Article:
Seahorse Anatomy: In order to determine whether a seahorse is male or female and what type of species it is, it is important to know the something about seahorse anatomy.
The following illustrations and descriptions will help you learn the basics of the external anatomy of seahorses.
Seahorses have a long, horse-like head (hence their name) and a curled tail. Seahorses range in size from under a centimetre long (Pygmy Seahorses) to about 12 inches (30.5 centimetres) long.
Seahorses have armoured plates that cover their body (they do not have scales like other fish). The sections of a seahorse are the head, trunk and tail. The length of a seahorse is measured from the first trunk ring to the tip of the tail. The head is measured from the tip of the snout to just before the first trunk ring. The snout is measured from the tip of the snout to the gill opening.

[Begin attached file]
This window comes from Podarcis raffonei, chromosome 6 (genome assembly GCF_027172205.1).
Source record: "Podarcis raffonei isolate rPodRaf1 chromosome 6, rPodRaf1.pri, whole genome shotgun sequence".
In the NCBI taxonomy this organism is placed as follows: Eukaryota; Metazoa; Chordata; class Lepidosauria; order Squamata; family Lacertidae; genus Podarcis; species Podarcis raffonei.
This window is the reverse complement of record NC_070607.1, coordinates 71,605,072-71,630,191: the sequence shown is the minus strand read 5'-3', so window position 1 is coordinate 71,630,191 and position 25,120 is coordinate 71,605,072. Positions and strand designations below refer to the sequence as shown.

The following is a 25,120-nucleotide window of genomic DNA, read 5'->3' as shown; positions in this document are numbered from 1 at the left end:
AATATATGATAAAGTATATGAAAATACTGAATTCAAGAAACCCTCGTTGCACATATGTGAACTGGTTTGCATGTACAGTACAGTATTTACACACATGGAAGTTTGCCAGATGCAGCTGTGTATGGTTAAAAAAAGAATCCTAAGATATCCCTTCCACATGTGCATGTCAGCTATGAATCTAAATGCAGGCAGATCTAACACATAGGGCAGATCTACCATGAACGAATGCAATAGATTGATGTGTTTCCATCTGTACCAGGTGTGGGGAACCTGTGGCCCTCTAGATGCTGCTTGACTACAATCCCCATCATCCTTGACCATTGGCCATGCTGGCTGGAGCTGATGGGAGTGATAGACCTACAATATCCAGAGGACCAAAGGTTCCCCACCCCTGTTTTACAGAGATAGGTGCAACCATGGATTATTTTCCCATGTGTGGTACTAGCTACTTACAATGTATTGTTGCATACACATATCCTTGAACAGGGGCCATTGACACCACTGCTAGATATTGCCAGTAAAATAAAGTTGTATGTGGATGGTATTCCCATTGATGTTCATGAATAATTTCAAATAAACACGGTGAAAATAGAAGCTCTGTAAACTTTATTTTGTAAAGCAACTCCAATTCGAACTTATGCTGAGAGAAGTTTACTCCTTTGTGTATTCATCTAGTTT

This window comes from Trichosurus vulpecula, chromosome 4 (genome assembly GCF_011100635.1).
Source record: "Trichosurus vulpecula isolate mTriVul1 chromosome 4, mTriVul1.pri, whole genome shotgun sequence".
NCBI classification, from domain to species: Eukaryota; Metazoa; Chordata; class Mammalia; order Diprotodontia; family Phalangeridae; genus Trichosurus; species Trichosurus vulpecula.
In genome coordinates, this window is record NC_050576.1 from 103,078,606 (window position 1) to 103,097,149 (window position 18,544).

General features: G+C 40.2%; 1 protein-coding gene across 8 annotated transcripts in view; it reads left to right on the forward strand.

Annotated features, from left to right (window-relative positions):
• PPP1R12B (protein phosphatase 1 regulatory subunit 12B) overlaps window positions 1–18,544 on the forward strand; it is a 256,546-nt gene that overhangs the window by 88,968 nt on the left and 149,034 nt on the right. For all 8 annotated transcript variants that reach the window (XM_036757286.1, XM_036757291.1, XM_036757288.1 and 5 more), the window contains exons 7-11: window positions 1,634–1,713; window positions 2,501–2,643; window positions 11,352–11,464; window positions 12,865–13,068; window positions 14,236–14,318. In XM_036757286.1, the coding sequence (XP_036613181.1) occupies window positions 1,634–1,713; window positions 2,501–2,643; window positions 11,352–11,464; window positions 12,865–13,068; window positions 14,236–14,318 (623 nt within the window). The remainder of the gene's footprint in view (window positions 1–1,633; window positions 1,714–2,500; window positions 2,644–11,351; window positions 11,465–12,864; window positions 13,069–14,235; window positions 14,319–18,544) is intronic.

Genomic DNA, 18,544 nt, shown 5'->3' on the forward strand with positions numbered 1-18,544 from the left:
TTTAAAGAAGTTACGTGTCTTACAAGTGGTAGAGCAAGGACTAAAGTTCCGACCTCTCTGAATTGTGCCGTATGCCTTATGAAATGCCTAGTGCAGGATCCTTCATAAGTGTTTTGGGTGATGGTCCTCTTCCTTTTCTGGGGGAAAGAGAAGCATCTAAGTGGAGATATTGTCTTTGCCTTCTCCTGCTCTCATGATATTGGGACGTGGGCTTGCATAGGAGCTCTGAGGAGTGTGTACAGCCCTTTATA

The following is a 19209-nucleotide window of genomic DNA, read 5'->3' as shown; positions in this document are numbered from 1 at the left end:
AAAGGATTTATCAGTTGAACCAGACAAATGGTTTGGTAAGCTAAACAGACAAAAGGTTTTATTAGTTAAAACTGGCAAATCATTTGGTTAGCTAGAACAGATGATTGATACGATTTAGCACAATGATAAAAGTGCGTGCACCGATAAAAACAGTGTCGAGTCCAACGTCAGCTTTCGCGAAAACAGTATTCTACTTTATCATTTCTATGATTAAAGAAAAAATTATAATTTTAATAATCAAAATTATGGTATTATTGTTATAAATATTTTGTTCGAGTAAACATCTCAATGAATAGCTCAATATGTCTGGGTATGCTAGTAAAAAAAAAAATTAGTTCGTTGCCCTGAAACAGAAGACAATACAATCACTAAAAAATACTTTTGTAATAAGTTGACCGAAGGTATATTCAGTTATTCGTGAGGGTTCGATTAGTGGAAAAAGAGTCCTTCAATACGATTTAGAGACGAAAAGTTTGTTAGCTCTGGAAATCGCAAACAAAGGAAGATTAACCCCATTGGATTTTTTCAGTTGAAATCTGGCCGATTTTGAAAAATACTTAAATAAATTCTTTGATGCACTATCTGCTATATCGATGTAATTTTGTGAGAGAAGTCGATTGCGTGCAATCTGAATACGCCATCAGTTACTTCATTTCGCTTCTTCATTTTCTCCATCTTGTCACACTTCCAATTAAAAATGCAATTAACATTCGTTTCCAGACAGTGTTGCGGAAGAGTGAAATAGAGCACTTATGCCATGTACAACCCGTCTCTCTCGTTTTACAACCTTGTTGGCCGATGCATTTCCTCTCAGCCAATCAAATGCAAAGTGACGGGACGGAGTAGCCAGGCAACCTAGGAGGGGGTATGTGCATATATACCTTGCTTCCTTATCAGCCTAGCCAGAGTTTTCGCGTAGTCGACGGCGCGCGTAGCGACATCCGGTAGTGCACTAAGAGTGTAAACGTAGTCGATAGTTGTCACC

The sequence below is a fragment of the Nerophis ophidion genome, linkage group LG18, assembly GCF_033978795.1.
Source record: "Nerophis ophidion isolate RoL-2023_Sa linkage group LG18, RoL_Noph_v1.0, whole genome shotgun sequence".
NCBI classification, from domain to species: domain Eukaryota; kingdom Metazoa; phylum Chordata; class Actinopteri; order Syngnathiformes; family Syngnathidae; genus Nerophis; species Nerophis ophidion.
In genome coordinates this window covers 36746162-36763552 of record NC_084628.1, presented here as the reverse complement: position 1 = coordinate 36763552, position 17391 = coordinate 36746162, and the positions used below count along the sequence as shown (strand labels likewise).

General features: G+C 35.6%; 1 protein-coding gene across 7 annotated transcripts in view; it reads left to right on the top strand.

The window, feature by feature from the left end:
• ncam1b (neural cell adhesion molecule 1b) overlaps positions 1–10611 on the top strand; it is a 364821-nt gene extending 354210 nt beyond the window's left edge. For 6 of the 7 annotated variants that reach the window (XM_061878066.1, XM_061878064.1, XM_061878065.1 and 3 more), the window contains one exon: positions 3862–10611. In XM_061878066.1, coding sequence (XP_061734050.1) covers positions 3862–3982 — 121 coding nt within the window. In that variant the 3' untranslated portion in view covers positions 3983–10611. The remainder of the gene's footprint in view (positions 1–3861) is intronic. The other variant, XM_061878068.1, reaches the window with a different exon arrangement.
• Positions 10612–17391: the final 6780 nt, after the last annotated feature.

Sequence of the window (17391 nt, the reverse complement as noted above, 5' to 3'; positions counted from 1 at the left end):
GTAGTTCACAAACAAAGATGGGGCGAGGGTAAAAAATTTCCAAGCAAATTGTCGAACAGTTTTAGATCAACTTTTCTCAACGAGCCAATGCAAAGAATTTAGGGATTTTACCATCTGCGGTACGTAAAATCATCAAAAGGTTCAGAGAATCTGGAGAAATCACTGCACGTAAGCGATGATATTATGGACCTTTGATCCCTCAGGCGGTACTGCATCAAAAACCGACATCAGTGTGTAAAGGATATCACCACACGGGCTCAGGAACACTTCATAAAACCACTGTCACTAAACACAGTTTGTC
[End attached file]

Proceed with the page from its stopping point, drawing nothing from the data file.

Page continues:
Eye, nose, and cheek spines also differ in length from species to species. All seahorses have independently orbital eyes and a pair of pectoral fins immediately behind the gill opening.
The seahorses means of propulsion (process of propelling) are its pectoral fin, located just behind the gill opening and its dorsal fin, which joins the trunk at the tail.
On male seahorses, a brood pouch is found beneath the anal fin and when empty, tapers gradually to the tail.
During courting or when pregnant, the pouch is very pronounced and protruding.
It features a vertical opening into which the female deposits her eggs and from which fry (baby seahorses) emerge after gestation.
Some species of seahorses have spindly appendages, called cirri, in the area of the facial spines and trunk ridges.
The diagram on the left shows the areas of a seahorse and the terms used to describe them.
The front of a seahorse, looking into its face or belly, is the ventral view.
Looking from behind the seahorse is its dorsal view.
The sides are referred to as the lateral views.
The lower parts, or the lower section of any parts, are called the posterior and the upper parts, the anterior.